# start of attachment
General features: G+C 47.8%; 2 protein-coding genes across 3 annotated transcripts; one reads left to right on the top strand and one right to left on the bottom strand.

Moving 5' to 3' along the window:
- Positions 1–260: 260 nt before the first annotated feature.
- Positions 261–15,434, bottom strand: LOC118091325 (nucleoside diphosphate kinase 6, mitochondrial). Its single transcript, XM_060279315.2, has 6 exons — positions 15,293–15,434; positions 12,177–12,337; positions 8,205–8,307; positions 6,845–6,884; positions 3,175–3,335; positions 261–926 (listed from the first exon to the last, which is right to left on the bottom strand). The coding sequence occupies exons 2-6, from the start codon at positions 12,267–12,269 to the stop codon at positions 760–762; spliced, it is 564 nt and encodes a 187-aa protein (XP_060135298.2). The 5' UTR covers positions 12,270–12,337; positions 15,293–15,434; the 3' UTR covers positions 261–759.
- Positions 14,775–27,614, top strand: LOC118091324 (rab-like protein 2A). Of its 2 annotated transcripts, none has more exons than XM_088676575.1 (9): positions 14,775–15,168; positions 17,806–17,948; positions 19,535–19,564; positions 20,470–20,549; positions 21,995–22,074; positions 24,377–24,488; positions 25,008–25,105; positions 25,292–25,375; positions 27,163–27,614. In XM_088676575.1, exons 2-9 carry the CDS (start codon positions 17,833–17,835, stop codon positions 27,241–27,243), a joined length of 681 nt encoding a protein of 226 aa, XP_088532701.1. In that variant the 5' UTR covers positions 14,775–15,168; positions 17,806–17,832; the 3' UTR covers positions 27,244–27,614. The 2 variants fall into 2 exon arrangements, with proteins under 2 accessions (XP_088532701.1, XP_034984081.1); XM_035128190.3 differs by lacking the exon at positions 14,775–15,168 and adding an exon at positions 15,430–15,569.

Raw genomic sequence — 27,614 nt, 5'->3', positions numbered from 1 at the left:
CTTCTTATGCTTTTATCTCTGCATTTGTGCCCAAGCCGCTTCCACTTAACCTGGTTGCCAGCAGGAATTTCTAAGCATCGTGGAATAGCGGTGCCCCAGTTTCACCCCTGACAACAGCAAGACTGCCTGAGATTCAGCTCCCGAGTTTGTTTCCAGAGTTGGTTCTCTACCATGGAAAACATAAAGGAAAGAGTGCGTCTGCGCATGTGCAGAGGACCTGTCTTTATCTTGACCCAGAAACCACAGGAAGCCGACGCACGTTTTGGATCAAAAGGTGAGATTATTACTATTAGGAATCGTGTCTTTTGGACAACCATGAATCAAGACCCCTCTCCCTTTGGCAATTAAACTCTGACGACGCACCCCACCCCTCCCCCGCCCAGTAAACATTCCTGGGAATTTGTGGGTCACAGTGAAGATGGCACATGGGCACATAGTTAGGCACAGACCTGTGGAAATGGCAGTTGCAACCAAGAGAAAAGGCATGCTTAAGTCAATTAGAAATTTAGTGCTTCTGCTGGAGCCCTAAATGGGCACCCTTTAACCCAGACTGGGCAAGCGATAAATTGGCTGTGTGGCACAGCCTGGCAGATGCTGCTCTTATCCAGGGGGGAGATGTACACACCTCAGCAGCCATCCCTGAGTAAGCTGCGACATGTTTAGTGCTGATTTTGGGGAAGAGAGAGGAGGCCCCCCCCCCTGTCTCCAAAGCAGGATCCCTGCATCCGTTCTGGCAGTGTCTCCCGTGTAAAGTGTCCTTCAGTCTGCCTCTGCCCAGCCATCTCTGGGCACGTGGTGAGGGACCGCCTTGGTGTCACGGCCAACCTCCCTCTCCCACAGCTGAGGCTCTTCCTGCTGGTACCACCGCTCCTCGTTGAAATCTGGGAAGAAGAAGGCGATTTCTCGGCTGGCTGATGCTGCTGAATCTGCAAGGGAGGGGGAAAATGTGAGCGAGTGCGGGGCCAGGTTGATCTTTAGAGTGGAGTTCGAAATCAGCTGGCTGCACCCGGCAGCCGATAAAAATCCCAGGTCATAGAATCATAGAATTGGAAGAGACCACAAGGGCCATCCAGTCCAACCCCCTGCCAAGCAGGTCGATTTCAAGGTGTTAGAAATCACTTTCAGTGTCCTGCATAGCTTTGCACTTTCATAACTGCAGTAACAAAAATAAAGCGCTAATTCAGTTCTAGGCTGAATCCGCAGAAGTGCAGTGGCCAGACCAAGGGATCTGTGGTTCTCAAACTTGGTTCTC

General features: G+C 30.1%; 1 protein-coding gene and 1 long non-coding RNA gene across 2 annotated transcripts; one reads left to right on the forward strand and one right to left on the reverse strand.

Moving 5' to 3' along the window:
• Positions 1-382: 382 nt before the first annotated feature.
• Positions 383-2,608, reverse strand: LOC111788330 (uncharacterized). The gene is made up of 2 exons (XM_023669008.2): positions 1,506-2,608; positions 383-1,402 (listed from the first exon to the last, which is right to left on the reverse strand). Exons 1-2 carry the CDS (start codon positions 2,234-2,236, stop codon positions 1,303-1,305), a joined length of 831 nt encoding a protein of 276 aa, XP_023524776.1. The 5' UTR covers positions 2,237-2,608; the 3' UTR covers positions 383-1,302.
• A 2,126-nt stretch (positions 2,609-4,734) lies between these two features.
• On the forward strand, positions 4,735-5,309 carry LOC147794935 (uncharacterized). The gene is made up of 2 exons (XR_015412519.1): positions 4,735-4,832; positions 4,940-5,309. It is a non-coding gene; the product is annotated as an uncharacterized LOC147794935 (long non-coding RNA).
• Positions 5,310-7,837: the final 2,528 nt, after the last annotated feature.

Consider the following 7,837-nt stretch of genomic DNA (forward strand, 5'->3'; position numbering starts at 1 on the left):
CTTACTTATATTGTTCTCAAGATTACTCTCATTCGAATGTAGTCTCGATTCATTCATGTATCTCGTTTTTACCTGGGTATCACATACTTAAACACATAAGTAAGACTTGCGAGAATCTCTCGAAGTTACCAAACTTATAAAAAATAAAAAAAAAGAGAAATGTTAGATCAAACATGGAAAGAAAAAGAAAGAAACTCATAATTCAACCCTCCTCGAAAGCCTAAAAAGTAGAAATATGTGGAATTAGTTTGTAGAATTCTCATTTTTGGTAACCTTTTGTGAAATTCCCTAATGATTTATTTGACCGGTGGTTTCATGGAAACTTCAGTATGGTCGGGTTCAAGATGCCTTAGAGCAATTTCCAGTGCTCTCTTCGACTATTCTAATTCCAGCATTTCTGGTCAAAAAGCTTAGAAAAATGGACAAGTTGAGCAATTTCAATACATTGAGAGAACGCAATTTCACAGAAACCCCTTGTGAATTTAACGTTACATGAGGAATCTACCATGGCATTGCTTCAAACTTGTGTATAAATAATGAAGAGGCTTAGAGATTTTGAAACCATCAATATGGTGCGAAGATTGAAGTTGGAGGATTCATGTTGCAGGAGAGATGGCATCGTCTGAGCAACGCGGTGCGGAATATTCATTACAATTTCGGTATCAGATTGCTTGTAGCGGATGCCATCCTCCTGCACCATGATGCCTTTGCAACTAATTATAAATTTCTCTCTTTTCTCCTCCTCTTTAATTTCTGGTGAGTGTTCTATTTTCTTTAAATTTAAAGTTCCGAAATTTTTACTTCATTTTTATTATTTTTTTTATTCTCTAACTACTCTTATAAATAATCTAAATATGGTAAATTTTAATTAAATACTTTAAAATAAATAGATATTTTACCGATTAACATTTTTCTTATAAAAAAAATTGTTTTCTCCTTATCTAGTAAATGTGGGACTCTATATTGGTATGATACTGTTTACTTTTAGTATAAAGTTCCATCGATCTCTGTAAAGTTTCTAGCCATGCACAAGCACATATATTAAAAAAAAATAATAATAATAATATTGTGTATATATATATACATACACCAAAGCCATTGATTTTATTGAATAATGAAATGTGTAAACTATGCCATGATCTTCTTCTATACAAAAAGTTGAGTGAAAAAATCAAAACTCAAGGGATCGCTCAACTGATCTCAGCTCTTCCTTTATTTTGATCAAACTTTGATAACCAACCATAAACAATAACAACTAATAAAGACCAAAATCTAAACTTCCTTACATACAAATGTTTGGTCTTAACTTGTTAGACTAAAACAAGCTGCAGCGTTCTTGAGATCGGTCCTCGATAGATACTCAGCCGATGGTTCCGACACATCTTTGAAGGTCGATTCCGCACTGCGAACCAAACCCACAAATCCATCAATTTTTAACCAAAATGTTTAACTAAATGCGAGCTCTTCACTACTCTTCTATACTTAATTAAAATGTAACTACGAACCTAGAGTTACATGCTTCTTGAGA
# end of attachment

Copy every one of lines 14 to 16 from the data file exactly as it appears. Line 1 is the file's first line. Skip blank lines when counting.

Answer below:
• Positions 5,310-7,837: the final 2,528 nt, after the last annotated feature.

Consider the following 7,837-nt stretch of genomic DNA (forward strand, 5'->3'; position numbering starts at 1 on the left):
CTTACTTATATTGTTCTCAAGATTACTCTCATTCGAATGTAGTCTCGATTCATTCATGTATCTCGTTTTTACCTGGGTATCACATACTTAAACACATAAGTAAGACTTGCGAGAATCTCTCGAAGTTACCAAACTTATAAAAAATAAAAAAAAAGAGAAATGTTAGATCAAACATGGAAAGAAAAAGAAAGAAACTCATAATTCAACCCTCCTCGAAAGCCTAAAAAGTAGAAATATGTGGAATTAGTTTGTAGAATTCTCATTTTTGGTAACCTTTTGTGAAATTCCCTAATGATTTATTTGACCGGTGGTTTCATGGAAACTTCAGTATGGTCGGGTTCAAGATGCCTTAGAGCAATTTCCAGTGCTCTCTTCGACTATTCTAATTCCAGCATTTCTGGTCAAAAAGCTTAGAAAAATGGACAAGTTGAGCAATTTCAATACATTGAGAGAACGCAATTTCACAGAAACCCCTTGTGAATTTAACGTTACATGAGGAATCTACCATGGCATTGCTTCAAACTTGTGTATAAATAATGAAGAGGCTTAGAGATTTTGAAACCATCAATATGGTGCGAAGATTGAAGTTGGAGGATTCATGTTGCAGGAGAGATGGCATCGTCTGAGCAACGCGGTGCGGAATATTCATTACAATTTCGGTATCAGATTGCTTGTAGCGGATGCCATCCTCCTGCACCATGATGCCTTTGCAACTAATTATAAATTTCTCTCTTTTCTCCTCCTCTTTAATTTCTGGTGAGTGTTCTATTTTCTTTAAATTTAAAGTTCCGAAATTTTTACTTCATTTTTATTATTTTTTTTATTCTCTAACTACTCTTATAAATAATCTAAATATGGTAAATTTTAATTAAATACTTTAAAATAAATAGATATTTTACCGATTAACATTTTTCTTATAAAAAAAATTGTTTTCTCCTTATCTAGTAAATGTGGGACTCTATATTGGTATGATACTGTTTACTTTTAGTATAAAGTTCCATCGATCTCTGTAAAGTTTCTAGCCATGCACAAGCACATATATTAAAAAAAAATAATAATAATAATATTGTGTATATATATATACATACACCAAAGCCATTGATTTTATTGAATAATGAAATGTGTAAACTATGCCATGATCTTCTTCTATACAAAAAGTTGAGTGAAAAAATCAAAACTCAAGGGATCGCTCAACTGATCTCAGCTCTTCCTTTATTTTGATCAAACTTTGATAACCAACCATAAACAATAACAACTAATAAAGACCAAAATCTAAACTTCCTTACATACAAATGTTTGGTCTTAACTTGTTAGACTAAAACAAGCTGCAGCGTTCTTGAGATCGGTCCTCGATAGATACTCAGCCGATGGTTCCGACACATCTTTGAAGGTCGATTCCGCACTGCGAACCAAACCCACAAATCCATCAATTTTTAACCAAAATGTTTAACTAAATGCGAGCTCTTCACTACTCTTCTATACTTAATTAAAATGTAACTACGAACCTAGAGTTACATGCTTCTTGAGA